Yes, the Stormy Daniels Story Matters

White House

 A consensual affair with the President of the United States seems like a story that sex positive, policy-focused voters should dismiss. It has the appearance of a red herring — not substantive, worth media attention, or citizen concern. But the tactics to silence Stormy Daniels, an adult film star who had an affair with Donald Trump, go beyond moral infractions into possibly illegal ones.

Stephanie Clifford’s alleged affair with President Donald Trump has now weathered several months of the usual quick turnover news cycles. Stephanie is an adult film industry star better known by her stage name, Stormy Daniels. In a recent “60 Minutes” interview with Anderson Cooper, she gave further details about the affair and its aftermath.

Stormy Daniels brief, alleged affair with Donald Trump began in 2007, long before his political aspirations. He teased her with offers to be a contestant on his then hit show, “The Apprentice.” She was skeptical but pursued the relationship fleetingly, despite admitting she was not attracted to him.

This is the version of the scandal we have already known for several weeks and has been reported on various news outlets. It has also been discounted by some Democrats, citing irrelevance when compared to Russia and policy pursuits of Trump. Many Democrats made the very same defense about affairs committed by former President Bill Clinton and even President John F. Kennedy. It was the new details of the aftermath of the alleged affair that raised concerns of ethics and legal counselors alike.

One of the more severe developments, Daniels alleges an unknown man threatened her and her daughter in a parking lot after taking the story to a publication. The publication ultimately decided not to run the story after being threatened with a lawsuit, and Daniels alleges they did not pay her for her time or the content they received.

Stormy Daniels in 2007. Via WikiMedia

Another revelation, as reported by The New York Times, is the payment to Daniels by Trump’s lawyer Michael Cohen in late 2016. When Cohen approached Stormy Daniels to give payment, Trump was already the nominee for the Republican party, making the money beneficial to the candidate and therefore legally considered a contribution. The $130,000 payment Cohen has insisted came from his own pocket “as a friend” to Donald Trump far exceeds the $2,700 cap on individual contributions, nor was it ever reported.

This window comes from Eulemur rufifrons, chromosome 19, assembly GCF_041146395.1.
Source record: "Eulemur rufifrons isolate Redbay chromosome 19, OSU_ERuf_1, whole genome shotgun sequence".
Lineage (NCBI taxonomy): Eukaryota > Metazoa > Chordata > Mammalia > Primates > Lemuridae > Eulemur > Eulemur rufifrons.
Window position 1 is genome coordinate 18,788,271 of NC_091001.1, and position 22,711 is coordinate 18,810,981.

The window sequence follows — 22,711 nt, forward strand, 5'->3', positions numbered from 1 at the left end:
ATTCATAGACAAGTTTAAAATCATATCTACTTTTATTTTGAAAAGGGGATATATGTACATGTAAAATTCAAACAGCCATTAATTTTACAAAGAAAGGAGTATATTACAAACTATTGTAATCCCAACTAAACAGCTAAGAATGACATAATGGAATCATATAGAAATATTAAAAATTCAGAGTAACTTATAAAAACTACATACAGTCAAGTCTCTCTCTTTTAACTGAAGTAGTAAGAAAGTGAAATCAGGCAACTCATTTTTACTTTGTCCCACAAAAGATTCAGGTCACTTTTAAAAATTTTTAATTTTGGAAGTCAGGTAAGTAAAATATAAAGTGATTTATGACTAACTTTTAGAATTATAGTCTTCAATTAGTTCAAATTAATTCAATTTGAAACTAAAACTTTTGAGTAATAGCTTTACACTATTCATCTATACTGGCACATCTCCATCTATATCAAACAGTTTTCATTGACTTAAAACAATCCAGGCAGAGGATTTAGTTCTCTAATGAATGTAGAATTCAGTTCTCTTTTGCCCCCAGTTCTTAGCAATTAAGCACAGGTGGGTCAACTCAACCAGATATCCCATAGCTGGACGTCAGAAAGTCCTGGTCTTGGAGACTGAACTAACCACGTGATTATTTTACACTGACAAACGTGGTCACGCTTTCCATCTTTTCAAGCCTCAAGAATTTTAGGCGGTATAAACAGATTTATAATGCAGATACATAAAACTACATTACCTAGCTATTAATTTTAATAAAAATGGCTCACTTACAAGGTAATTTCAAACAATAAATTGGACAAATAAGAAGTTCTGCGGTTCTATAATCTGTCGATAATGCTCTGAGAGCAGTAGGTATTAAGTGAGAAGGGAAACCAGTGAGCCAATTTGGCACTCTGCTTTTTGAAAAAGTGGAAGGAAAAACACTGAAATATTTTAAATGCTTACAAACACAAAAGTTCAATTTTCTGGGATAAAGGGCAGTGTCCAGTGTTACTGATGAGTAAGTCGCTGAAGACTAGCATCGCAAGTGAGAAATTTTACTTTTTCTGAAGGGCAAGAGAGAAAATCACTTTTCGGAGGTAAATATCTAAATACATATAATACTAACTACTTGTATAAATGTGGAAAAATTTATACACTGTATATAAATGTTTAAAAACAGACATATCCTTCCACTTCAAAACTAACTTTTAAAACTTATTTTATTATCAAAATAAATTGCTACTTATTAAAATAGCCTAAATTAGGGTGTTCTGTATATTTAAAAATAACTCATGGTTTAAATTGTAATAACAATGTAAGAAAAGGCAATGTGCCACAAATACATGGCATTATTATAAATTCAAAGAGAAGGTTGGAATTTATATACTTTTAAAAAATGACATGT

Her lawyer, Michael Avenatti, also insists that the Non-Disclosure Agreement (NDA) Daniels signed is invalid in light of threats and intimidation imposed by Cohen. Donald Trump also never signed the agreement, Cohen did in his place. She has still, nevertheless, been continuously threatened with multi-million dollar lawsuits.

The question of Trump’s involvement in the payment to Daniels and the potential campaign finance violation has legal ramifications almost as weighty as the Russia probe. Similarly, the involvement or even knowledge of the threat in the parking lot Daniels alleges she received back in 2011 could present legal troubles for Trump. Her attorney has already filed a motion requesting to depose Trump about his knowledge of the payment, CNN reports.

Stormy Daniels claimed on air with Anderson Cooper, “This is not a Me Too,” referring to the movement on behalf of sexual harassment and assault victims. She warned conflating her consensual relationship could do damage to victims and the movement. However, in the same interview she goes on to say that she didn’t want to have sex, but she didn’t say “no,” a deviation from the newly accepted affirmative consent standard. Despite how Daniels may view her relationship with Trump, she is no doubt self-aware of media portrayal and the public’s misunderstanding of consent when it concerns those in the sex industry.

Trump is already swamped in potential scandals as the Russia probe heats up and those close to him continue to be indicted. CNN reported just Wednesday about Trump’s apparent trouble in finding a lawyer to defend him, with firms citing the President’s unpopularity and difficulty to work with as reasons to pass on the case.

The case of Stormy Daniels has evolved from a consensual affair — a potentially superficial scandal. The alleged affair and its aftermath have now developed into a legal conflict with implications of shaming and threatening women for political means. While Daniels acknowledged the slight benefit in pay after the story broke, she also reemphasized the harassment and concerns for her safety. Her treatment in the media has been appalling, with a constant emphasis on her career, rather than the accusations she presents. Despite Daniels’ insistence to distance her story from the Me Too movement, these threats are something every feminist should take seriously.


Writer’s note: In pursuit of a feminist focus based on transparency, I wanted to discuss the decision to use Daniels’ professional name rather than her given one throughout the article. As Daniels has chosen this name for her public persona, it seemed fitting regarding the privacy she has referred to seeking for her personal life and protection of her family. That is why the personal name is referred to once for data purposes, and her professional name is used otherwise. The use of her professional name is in no way meant to discredit her story as media outlets have been known to do in regards to sex workers and those in the adult film industry.

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